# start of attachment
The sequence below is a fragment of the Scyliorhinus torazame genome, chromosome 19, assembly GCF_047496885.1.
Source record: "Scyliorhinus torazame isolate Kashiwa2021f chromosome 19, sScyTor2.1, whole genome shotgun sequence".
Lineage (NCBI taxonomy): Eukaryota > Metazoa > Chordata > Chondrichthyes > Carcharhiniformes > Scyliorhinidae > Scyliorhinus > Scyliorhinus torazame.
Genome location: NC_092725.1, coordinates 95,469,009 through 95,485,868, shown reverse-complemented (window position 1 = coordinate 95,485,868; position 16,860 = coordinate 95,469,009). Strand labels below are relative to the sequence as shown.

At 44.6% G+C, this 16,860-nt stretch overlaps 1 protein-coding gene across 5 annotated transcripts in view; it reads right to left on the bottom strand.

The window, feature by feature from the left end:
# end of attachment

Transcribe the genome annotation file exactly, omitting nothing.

The sequence below is a fragment of the Scyliorhinus torazame genome, chromosome 19, assembly GCF_047496885.1.
Source record: "Scyliorhinus torazame isolate Kashiwa2021f chromosome 19, sScyTor2.1, whole genome shotgun sequence".
Lineage (NCBI taxonomy): Eukaryota > Metazoa > Chordata > Chondrichthyes > Carcharhiniformes > Scyliorhinidae > Scyliorhinus > Scyliorhinus torazame.
Genome location: NC_092725.1, coordinates 95,469,009 through 95,485,868, shown reverse-complemented (window position 1 = coordinate 95,485,868; position 16,860 = coordinate 95,469,009). Strand labels below are relative to the sequence as shown.

At 44.6% G+C, this 16,860-nt stretch overlaps 1 protein-coding gene across 5 annotated transcripts in view; it reads right to left on the bottom strand.

The window, feature by feature from the left end: